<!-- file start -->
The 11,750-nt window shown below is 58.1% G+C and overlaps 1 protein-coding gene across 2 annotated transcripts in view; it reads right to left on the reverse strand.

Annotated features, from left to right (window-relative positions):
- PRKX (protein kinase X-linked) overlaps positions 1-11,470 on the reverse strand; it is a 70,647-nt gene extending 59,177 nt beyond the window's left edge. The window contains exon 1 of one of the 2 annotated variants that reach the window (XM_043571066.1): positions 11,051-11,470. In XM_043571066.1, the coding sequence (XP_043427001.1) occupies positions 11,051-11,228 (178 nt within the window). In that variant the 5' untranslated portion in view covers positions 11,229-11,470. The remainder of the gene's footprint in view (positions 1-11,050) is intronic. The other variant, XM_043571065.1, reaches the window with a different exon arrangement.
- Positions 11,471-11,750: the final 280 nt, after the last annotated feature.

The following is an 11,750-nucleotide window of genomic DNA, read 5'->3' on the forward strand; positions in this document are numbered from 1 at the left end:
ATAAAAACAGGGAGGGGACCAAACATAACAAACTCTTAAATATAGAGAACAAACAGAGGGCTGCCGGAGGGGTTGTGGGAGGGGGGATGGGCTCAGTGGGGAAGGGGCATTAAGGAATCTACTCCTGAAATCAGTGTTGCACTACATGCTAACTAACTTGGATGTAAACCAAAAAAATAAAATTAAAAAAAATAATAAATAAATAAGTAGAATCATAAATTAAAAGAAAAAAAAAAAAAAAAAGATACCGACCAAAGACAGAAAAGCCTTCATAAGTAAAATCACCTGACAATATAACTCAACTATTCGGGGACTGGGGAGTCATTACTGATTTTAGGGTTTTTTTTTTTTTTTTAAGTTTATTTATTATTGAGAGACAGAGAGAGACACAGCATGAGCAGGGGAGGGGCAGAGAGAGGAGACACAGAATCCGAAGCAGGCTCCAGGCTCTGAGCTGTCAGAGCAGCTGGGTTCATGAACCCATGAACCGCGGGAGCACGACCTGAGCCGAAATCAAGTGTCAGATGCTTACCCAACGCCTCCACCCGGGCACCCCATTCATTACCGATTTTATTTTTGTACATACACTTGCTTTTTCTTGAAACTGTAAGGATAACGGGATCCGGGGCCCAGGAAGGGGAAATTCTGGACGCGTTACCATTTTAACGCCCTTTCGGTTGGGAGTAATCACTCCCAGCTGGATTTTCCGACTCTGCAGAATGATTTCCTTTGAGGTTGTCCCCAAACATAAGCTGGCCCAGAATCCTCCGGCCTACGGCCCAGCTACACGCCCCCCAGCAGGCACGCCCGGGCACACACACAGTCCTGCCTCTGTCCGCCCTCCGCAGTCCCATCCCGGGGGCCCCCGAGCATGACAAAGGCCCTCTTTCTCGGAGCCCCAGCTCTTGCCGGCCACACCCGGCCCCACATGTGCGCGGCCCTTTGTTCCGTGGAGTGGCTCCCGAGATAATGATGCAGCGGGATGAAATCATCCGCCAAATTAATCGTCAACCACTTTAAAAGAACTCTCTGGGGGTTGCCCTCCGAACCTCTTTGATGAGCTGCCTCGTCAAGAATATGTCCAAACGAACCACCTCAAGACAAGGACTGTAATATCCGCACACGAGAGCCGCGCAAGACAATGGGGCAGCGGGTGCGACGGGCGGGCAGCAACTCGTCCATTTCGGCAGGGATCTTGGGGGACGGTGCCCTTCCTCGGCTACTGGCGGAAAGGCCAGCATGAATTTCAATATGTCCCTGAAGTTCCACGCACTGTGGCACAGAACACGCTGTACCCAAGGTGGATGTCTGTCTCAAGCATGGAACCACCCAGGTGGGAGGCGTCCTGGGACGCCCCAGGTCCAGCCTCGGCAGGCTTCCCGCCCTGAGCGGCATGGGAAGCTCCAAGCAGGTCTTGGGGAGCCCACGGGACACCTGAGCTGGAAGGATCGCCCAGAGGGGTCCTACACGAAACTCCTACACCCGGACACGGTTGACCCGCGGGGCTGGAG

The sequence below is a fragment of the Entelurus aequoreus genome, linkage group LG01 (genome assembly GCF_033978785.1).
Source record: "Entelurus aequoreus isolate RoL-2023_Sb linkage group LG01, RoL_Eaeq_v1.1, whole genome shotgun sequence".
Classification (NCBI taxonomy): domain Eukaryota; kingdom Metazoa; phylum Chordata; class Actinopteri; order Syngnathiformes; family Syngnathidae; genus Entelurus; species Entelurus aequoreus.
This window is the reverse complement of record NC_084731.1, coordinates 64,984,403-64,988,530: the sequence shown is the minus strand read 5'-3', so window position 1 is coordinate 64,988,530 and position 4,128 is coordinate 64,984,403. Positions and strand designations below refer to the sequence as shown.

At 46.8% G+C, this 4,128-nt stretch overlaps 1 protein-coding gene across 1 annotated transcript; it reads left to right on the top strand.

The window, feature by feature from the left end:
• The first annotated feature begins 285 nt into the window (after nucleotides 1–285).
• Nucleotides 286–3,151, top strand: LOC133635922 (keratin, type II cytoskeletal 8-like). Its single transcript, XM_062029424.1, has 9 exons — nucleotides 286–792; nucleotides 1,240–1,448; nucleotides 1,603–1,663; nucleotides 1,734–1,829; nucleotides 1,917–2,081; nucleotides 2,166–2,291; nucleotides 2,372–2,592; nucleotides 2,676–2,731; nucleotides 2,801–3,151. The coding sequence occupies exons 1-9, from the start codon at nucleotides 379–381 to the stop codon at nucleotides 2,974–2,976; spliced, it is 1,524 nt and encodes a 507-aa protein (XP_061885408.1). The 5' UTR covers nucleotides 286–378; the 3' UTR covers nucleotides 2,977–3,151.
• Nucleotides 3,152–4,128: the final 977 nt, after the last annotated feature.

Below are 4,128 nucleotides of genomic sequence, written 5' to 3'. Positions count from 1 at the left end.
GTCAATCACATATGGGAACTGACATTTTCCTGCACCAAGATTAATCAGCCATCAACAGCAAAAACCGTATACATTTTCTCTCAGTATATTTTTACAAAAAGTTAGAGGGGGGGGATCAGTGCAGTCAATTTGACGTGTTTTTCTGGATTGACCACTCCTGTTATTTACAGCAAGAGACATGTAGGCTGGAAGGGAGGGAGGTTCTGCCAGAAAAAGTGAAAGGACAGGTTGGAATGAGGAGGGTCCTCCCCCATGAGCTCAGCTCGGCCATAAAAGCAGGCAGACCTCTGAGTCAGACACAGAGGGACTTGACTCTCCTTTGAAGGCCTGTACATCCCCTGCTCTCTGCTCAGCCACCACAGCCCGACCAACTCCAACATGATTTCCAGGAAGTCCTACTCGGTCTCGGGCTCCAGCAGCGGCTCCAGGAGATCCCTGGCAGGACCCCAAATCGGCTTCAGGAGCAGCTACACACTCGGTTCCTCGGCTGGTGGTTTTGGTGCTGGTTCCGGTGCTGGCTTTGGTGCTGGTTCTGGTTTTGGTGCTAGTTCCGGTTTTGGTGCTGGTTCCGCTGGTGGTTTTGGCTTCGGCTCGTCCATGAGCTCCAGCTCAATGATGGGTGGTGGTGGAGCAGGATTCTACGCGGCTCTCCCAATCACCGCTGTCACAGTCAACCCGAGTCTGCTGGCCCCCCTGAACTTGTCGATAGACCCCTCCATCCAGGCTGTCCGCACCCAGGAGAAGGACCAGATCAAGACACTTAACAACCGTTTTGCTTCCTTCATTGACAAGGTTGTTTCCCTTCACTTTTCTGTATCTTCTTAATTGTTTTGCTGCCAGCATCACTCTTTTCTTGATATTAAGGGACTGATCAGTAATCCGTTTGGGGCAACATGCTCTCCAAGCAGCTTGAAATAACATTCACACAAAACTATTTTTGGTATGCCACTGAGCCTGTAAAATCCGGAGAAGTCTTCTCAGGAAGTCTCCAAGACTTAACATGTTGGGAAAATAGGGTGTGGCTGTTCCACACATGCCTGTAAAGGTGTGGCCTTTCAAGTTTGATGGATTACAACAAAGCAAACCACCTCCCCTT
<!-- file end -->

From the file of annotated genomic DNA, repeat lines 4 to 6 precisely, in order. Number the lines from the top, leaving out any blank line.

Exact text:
- Positions 11,471-11,750: the final 280 nt, after the last annotated feature.

The following is an 11,750-nucleotide window of genomic DNA, read 5'->3' on the forward strand; positions in this document are numbered from 1 at the left end:
ATAAAAACAGGGAGGGGACCAAACATAACAAACTCTTAAATATAGAGAACAAACAGAGGGCTGCCGGAGGGGTTGTGGGAGGGGGGATGGGCTCAGTGGGGAAGGGGCATTAAGGAATCTACTCCTGAAATCAGTGTTGCACTACATGCTAACTAACTTGGATGTAAACCAAAAAAATAAAATTAAAAAAAATAATAAATAAATAAGTAGAATCATAAATTAAAAGAAAAAAAAAAAAAAAAAGATACCGACCAAAGACAGAAAAGCCTTCATAAGTAAAATCACCTGACAATATAACTCAACTATTCGGGGACTGGGGAGTCATTACTGATTTTAGGGTTTTTTTTTTTTTTTTAAGTTTATTTATTATTGAGAGACAGAGAGAGACACAGCATGAGCAGGGGAGGGGCAGAGAGAGGAGACACAGAATCCGAAGCAGGCTCCAGGCTCTGAGCTGTCAGAGCAGCTGGGTTCATGAACCCATGAACCGCGGGAGCACGACCTGAGCCGAAATCAAGTGTCAGATGCTTACCCAACGCCTCCACCCGGGCACCCCATTCATTACCGATTTTATTTTTGTACATACACTTGCTTTTTCTTGAAACTGTAAGGATAACGGGATCCGGGGCCCAGGAAGGGGAAATTCTGGACGCGTTACCATTTTAACGCCCTTTCGGTTGGGAGTAATCACTCCCAGCTGGATTTTCCGACTCTGCAGAATGATTTCCTTTGAGGTTGTCCCCAAACATAAGCTGGCCCAGAATCCTCCGGCCTACGGCCCAGCTACACGCCCCCCAGCAGGCACGCCCGGGCACACACACAGTCCTGCCTCTGTCCGCCCTCCGCAGTCCCATCCCGGGGGCCCCCGAGCATGACAAAGGCCCTCTTTCTCGGAGCCCCAGCTCTTGCCGGCCACACCCGGCCCCACATGTGCGCGGCCCTTTGTTCCGTGGAGTGGCTCCCGAGATAATGATGCAGCGGGATGAAATCATCCGCCAAATTAATCGTCAACCACTTTAAAAGAACTCTCTGGGGGTTGCCCTCCGAACCTCTTTGATGAGCTGCCTCGTCAAGAATATGTCCAAACGAACCACCTCAAGACAAGGACTGTAATATCCGCACACGAGAGCCGCGCAAGACAATGGGGCAGCGGGTGCGACGGGCGGGCAGCAACTCGTCCATTTCGGCAGGGATCTTGGGGGACGGTGCCCTTCCTCGGCTACTGGCGGAAAGGCCAGCATGAATTTCAATATGTCCCTGAAGTTCCACGCACTGTGGCACAGAACACGCTGTACCCAAGGTGGATGTCTGTCTCAAGCATGGAACCACCCAGGTGGGAGGCGTCCTGGGACGCCCCAGGTCCAGCCTCGGCAGGCTTCCCGCCCTGAGCGGCATGGGAAGCTCCAAGCAGGTCTTGGGGAGCCCACGGGACACCTGAGCTGGAAGGATCGCCCAGAGGGGTCCTACACGAAACTCCTACACCCGGACACGGTTGACCCGCGGGGCTGGAG